Final revisions to the regulations governing global distribution
systems could be ready for federal approval as early as next month,
spurring the American Society of Travel Agents and other industry
groups to plan a lobbying and educational campaign in Washington
After years of extensions and months of heated debate, the
Department of Transportation said it now expects to seek federal
clearance of the proposed changes around Oct. 19, with final
approval to come in mid-January.
Bill Maloney, ASTA’s executive vice president and chief
operating officer, said hopes are that the Thursday event which
will include educational sessions and meetings with members of
Congress will help raise awareness of the issues.
Agents have worried that the changes may eliminate incentives
that airlines provide to some travel agencies.
“The DOT has the power right now to change existing CRS
regulations without any oversight from Congress or the
administration,” Maloney said.
“We think if the proposed rules go into effect they would
severely harm agencies.”
It is estimated that 90 percent of the $57 billion in airline
tickets sold each year by agents are made through GDS systems.
The Transportation Department has said it believes changes are
needed to boost competition in the airline industry, and has
proposed allowing some of the rules to lapse in January.
The regulations originally were designed to prevent
anticompetitive abuses by airlines when they owned the ticket
The Department of Justice has recommended deregulation of the
entire system, saying airlines have largely divested themselves of
direct control so the rules are no longer needed.
Of the four major GDS companies in the U.S. market, Sabre,
Worldspan and Galileo are no longer owned by domestic carriers.
Three foreign carriers continue to be major shareholders in
Use of the Internet also spurred the Justice Depart- ment’s
recommendations; the department said online retailing has reduced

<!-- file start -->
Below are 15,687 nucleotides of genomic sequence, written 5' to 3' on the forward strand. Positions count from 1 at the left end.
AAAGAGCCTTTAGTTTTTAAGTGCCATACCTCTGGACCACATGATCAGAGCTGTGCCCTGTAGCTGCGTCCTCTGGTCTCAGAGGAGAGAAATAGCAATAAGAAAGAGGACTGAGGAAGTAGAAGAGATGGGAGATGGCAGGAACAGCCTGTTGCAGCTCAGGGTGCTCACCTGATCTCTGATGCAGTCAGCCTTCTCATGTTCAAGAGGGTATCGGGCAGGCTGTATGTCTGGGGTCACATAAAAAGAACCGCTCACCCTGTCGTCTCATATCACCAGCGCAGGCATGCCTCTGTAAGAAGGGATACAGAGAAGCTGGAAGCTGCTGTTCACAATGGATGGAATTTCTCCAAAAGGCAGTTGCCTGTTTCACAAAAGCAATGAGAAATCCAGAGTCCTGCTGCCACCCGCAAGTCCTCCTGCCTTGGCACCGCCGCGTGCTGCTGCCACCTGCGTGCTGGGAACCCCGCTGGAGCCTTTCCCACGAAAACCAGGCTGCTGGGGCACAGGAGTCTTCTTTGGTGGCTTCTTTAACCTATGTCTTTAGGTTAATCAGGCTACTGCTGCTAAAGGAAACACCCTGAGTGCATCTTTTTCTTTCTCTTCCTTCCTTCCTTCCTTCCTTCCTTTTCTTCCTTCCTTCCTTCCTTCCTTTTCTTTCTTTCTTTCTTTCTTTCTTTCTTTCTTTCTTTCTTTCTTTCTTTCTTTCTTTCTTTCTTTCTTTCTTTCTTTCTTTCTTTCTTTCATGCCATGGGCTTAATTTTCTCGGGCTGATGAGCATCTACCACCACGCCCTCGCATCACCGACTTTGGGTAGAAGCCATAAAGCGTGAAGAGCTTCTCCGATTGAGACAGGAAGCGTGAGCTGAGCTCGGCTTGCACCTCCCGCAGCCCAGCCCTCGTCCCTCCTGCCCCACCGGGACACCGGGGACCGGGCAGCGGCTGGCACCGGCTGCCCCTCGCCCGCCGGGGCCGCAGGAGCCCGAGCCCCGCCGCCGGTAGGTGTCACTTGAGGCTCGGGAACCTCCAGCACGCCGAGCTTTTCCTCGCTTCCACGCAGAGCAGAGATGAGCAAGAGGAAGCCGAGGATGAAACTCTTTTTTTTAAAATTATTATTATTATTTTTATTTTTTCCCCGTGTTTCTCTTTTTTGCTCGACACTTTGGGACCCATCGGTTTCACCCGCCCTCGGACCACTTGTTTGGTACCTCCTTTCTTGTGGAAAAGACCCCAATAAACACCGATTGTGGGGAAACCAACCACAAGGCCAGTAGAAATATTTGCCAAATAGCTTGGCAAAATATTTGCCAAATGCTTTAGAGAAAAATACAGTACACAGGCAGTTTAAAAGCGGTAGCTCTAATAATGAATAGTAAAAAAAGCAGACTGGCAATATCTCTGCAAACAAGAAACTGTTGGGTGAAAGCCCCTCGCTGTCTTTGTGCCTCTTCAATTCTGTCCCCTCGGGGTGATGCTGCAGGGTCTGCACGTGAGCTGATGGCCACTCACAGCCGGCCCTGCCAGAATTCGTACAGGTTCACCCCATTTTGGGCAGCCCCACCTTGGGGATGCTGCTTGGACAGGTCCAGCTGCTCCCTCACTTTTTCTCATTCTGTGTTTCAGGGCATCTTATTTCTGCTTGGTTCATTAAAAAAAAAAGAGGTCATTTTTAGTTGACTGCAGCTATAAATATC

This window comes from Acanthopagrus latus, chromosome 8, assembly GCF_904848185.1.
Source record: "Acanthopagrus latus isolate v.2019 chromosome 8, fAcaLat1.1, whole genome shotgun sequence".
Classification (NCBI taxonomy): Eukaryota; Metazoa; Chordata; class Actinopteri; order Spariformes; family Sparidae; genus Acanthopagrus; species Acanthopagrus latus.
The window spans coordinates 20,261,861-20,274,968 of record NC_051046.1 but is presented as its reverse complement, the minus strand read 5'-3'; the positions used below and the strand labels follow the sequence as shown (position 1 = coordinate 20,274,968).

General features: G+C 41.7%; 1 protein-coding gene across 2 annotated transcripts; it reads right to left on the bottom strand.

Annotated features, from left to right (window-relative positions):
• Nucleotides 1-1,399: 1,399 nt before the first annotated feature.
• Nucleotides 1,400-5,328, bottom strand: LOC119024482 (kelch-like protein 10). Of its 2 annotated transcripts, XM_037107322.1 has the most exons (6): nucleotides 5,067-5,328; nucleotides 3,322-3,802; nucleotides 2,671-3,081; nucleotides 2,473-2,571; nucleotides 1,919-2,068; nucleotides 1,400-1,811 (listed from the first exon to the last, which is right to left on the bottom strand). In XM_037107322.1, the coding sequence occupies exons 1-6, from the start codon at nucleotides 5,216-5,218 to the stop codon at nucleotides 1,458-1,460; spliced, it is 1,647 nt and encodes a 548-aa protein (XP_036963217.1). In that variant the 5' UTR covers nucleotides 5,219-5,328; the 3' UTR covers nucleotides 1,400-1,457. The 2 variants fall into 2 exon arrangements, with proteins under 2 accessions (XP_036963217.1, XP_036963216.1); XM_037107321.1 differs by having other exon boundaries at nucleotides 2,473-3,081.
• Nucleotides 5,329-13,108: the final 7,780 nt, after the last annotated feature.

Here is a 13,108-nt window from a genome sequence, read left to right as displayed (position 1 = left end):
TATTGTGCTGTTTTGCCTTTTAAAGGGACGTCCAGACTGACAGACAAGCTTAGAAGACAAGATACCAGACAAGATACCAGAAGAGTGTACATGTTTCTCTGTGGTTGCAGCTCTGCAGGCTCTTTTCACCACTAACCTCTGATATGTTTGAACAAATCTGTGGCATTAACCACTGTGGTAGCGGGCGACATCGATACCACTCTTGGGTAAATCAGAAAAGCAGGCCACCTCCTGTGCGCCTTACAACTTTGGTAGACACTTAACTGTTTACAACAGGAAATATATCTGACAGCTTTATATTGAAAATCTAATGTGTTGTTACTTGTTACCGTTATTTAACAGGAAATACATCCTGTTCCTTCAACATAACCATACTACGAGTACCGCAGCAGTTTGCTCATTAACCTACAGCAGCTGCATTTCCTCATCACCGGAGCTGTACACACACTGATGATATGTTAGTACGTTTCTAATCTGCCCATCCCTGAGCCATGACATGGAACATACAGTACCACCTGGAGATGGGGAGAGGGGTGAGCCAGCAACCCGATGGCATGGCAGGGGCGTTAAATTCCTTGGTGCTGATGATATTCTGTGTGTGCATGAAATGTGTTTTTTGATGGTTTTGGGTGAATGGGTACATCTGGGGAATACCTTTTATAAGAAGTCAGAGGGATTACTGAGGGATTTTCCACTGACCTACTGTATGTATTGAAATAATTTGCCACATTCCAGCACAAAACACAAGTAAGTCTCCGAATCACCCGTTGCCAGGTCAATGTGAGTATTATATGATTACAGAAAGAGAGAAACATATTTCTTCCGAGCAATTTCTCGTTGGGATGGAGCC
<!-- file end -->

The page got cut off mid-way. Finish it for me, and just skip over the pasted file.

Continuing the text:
the need for GDS regulation because it has broadened the way
airline tickets are distributed.
Noting the incentive payments to agencies, the U.S. General
Accounting Office said in a recent review: “Very large travel
agencies whose total annual sales have almost doubled since 1995
appear to have benefited from a combination of increasing global
distribution system incentive payments, some continued airline
sales-commission payments and customer service fees.”
The report noted that, while airlines have cut their
distribution costs by more than 25 percent from 1999 to 2002, each
GDS during the same time period paid agencies “an increasing amount
of incentive payments from $22.3 million to $233.4 million (more
than 900 percent).”
Some say that, while incentive payments may have grown, they are
a critical resource for agencies and simply reflect market
“Since commissions have gone to zero, the two major revenue
streams (for agents) are consumer fees that they charge and the
incentive fees that they get from CRS,” said Bruce Charendoff,
Sabre Holding’s senior vice president for government affairs, which
“To outlaw those payments would be very problematic for many
agencies who count on that revenue to keep their doors open,” he
“What you have today is a different marketplace, where the
vertical integration between airlines and CRS systems has been
“You have alternatives to CRS that have appeared in the
marketplace and you have deals being done in the marketplace that
are major benefits to the airlines, CRS, agents and consumers,”
As part of its program, for example, Sabre Travel Network has
given the six largest airlines as well as more than a dozen others
discounts that amount to 12.5 percent and are fixed for three
years, he said.
“The marketplace should devise who the winner and loser is in
the marketplace not government agencies,” he said.
Maloney said the Washington event this week is open to everyone,
not just ASTA members.
“What is required is a grass-roots response by travel agents. We
can’t do this alone.”